A pictures's worth a thousand words.
Hanging in one of the bedrooms of this little white house on the ocean that I have been renting for eighteen years now, is an enlargement of a black and white photograph.
In the old (pre-Photoshop days) picture, an enormous wave, hurricane like in its size and menacing swell, curls over a few tiny oceanfront houses scattered along the mostly undeveloped shoreline of Kitty Hawk.
A closer look reveals that the small house near the center of the photo is the one I am standing in.
The one I come back to every year for a week or two, depending on my pocketbook.
The house in the picture looks exactly the same as it does today; only the proximity of the other houses has changed.
Where there was once long stretches between houses, now they are filled with other cottages, some rustic and many newer.
When I first began renting this particular house, it had no telephone, which I loved.
Until last summer, it had no air conditioning. Now it has three window units which I resent mightily.
The house sits close to the ocean, more so now even than before Hurricane Isabel in 2003.
With every window open during the time I am here, it's like being surrounded by the sun, wind and water.
All three come through every door and window from sunrise to sunset, ensuring that we never have to wonder what the weather is.
Today the water reached a week-long high of seventy five degrees, so warm it is like bath water.
Not once but twice today, a school of dolphins swam so close by that some people floated on rafts further out than where they jumped.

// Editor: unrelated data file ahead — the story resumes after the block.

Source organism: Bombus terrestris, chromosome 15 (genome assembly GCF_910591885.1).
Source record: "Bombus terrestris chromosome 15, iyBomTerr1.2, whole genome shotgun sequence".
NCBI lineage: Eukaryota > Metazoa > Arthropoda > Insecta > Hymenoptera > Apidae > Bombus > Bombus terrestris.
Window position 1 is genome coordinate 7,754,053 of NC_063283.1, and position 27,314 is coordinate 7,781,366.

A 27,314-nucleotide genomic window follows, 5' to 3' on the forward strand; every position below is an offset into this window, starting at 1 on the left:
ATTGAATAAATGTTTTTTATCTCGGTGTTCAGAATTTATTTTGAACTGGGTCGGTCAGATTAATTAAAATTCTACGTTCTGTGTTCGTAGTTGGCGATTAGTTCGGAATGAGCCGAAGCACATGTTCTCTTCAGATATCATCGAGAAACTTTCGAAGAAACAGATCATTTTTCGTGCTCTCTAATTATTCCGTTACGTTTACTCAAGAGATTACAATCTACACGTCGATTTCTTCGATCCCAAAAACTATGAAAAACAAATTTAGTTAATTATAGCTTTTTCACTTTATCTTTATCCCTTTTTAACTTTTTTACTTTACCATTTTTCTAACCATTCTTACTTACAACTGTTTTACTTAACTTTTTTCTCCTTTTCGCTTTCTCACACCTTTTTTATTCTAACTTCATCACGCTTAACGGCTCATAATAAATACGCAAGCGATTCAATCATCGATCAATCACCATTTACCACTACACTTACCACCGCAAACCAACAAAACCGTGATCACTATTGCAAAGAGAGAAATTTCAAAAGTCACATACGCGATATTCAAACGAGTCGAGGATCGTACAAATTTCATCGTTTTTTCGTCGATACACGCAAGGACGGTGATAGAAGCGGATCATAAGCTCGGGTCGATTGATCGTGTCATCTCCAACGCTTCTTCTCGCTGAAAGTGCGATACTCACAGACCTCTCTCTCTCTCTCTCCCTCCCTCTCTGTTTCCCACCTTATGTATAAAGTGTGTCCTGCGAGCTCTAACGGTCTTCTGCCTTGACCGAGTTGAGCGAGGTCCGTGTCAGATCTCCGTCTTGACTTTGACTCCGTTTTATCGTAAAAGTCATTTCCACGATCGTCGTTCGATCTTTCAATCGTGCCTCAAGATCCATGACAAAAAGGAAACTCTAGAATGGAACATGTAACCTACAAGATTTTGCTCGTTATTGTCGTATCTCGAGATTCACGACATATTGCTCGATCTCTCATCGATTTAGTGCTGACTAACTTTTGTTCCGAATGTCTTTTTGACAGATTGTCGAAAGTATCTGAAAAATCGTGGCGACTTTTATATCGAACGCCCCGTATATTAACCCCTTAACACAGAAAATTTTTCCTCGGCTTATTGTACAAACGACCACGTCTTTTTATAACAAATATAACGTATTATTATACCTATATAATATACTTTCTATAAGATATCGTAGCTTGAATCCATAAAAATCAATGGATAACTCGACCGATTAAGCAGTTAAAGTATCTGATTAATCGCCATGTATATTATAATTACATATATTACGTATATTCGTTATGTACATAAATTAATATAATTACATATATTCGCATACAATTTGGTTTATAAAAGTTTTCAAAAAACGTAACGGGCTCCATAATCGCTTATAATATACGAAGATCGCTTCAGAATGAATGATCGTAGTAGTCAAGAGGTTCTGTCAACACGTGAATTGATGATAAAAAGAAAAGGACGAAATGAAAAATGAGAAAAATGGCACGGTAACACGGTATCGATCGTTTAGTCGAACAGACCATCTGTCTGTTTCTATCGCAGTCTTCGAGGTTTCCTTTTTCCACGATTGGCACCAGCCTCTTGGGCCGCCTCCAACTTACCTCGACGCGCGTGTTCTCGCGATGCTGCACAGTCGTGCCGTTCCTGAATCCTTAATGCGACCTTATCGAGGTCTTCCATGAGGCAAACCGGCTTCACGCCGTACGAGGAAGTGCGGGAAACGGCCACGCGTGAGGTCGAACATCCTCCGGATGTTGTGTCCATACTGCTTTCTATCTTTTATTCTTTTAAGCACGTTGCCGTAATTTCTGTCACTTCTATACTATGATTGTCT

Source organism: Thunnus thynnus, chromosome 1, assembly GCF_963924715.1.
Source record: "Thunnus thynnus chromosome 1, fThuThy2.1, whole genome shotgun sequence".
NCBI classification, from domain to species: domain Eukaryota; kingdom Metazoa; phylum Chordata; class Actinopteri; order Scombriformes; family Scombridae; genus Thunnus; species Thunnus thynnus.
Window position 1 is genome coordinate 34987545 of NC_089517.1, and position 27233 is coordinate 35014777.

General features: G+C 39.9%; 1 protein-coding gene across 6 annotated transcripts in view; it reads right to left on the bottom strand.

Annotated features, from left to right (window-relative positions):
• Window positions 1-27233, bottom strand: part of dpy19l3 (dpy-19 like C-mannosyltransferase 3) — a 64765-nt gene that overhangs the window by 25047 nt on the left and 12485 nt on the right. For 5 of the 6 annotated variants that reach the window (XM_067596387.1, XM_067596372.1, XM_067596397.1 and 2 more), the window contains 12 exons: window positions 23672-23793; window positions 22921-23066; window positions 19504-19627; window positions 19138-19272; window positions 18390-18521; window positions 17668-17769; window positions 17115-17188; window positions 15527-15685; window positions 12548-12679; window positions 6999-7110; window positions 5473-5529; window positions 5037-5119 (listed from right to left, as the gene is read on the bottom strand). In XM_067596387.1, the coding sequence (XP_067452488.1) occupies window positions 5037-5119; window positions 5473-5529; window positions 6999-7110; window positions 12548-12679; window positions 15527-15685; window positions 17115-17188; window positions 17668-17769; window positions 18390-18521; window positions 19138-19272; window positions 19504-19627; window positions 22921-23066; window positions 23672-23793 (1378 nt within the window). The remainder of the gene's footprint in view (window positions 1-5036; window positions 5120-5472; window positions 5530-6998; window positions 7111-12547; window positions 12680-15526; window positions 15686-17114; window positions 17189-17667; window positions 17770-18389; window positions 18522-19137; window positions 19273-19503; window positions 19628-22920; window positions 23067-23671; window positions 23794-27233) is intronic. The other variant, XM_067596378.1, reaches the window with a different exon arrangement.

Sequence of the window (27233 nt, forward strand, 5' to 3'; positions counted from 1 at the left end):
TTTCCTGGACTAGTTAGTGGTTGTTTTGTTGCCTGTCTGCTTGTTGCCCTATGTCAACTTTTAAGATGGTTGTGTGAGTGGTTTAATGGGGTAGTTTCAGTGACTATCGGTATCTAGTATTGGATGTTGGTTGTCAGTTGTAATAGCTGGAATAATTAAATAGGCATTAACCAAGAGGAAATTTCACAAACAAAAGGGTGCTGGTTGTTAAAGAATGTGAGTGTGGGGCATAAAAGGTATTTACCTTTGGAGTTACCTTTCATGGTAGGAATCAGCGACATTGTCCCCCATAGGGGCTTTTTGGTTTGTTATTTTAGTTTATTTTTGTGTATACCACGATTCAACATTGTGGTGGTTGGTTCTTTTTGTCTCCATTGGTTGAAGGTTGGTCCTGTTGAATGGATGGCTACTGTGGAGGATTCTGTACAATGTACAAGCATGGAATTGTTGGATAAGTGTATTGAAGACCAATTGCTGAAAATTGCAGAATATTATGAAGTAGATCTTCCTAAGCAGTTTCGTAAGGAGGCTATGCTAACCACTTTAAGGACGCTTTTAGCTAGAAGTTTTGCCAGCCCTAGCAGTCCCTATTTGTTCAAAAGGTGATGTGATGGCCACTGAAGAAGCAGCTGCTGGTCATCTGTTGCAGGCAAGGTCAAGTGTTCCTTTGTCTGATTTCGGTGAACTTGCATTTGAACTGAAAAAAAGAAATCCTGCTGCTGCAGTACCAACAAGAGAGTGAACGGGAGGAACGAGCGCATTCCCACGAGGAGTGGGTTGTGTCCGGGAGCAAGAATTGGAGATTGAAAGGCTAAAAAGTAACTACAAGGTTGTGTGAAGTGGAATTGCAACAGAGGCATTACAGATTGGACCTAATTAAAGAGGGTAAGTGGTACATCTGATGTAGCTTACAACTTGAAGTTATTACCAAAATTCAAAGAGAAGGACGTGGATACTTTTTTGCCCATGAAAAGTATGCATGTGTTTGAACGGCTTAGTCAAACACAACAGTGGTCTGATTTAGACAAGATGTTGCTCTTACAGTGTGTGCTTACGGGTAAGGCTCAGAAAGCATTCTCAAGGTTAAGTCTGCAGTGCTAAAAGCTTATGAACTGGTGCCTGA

After an extended happy hour on the screened porch overlooking the ocean, we took a group vote and decided to let someone else cook for our last night.
We played "follow the leader" the eighth of a mile to the Rundown Cafe, which is no longer rundown.
When I first started going there in the '90s, it was a beach shack with a limited menu for locals.
Once they built a rickety deck on the roof, it was the perfect place for a few drinks once the sun went down.
And if the deck shifted a bit as we lingered on the roof, we chalked it up to the cocktails.
It's since been renovated (twice, I think) and is a bloated shadow of its former self, although the vintage surfboards and other beach ephemera haven't changed.
So we sat on the deck facing the ocean and ate locally caught mahi, fried up into fish bites, served with a ginger habanero sauce and some fabulous pickled cabbage.
I sipped tequila as we ate pound after pound of locally caught shrimp and the sun finally sank behind the sound.
Walking back toward the house, many of the houses were lit up from within, providing a voyeuristic thrill for the nosy among us.
Me, I couldn't have cared less what was going on anywhere else on the beach.
Let's just say that vacation has been very, very good to me.
But I will miss the constant sound of the surf. It unwinds me like nothing else can.
After nearly a week at the seaside, I am as relaxed as I could hope to be.
Someone even told me today that it showed on my face.
Maybe I should take a picture.